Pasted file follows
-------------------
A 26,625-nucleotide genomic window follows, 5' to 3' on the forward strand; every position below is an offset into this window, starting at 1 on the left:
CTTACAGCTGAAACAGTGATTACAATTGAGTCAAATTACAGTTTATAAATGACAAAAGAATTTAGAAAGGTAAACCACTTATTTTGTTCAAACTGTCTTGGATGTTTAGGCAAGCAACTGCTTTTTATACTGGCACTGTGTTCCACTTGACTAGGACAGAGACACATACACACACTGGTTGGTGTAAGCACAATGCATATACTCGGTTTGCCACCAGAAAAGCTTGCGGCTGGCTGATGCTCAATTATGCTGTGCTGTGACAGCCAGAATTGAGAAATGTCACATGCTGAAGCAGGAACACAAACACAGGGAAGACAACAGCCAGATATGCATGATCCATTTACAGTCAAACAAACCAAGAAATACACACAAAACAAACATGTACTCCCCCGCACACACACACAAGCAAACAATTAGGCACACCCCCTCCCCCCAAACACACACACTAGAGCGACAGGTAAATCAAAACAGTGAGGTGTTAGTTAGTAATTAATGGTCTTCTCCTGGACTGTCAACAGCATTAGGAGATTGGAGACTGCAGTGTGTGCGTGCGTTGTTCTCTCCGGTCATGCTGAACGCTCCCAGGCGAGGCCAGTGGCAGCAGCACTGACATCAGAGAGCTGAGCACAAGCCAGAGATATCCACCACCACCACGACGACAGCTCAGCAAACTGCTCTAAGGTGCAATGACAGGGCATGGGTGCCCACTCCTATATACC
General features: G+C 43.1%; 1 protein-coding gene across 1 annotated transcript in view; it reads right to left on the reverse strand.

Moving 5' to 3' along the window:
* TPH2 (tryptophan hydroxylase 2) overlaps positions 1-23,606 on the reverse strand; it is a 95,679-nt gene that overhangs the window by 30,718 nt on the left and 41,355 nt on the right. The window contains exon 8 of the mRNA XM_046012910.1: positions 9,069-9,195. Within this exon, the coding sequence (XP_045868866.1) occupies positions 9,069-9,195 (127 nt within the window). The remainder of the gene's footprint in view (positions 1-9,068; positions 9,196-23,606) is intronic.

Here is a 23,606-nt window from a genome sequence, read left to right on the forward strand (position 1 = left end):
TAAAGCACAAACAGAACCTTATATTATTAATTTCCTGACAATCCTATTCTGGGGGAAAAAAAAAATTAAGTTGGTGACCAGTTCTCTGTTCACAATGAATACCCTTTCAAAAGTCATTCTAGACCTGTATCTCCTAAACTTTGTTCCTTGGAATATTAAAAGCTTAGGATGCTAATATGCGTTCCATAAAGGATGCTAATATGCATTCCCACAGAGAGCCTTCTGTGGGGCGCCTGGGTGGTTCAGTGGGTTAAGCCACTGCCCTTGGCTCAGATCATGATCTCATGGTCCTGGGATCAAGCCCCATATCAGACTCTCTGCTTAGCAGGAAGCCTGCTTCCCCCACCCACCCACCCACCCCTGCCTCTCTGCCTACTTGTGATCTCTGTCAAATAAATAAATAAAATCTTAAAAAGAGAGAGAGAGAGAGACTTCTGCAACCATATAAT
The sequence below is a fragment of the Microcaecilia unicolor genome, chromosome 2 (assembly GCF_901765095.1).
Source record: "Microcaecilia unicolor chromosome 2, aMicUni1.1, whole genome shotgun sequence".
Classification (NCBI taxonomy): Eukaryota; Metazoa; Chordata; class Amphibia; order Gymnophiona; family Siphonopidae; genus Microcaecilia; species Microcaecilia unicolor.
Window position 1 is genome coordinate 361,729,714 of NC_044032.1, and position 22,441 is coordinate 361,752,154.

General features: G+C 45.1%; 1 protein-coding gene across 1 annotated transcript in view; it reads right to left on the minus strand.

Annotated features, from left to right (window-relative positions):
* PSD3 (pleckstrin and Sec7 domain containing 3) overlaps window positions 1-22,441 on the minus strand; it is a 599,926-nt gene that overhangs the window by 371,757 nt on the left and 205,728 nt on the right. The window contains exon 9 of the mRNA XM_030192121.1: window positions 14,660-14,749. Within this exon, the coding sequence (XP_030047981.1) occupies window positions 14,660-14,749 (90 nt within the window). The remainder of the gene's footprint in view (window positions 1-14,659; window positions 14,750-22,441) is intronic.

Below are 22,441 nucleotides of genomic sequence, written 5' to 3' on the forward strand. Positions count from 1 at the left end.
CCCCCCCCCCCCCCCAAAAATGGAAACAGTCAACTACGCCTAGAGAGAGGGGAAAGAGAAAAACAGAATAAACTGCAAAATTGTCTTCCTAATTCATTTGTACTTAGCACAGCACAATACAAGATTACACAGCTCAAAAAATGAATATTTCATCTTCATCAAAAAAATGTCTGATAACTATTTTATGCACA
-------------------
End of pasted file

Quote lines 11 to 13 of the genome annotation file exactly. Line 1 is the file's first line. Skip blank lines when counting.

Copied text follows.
Window position 1 is genome coordinate 361,729,714 of NC_044032.1, and position 22,441 is coordinate 361,752,154.

General features: G+C 45.1%; 1 protein-coding gene across 1 annotated transcript in view; it reads right to left on the minus strand.

Annotated features, from left to right (window-relative positions):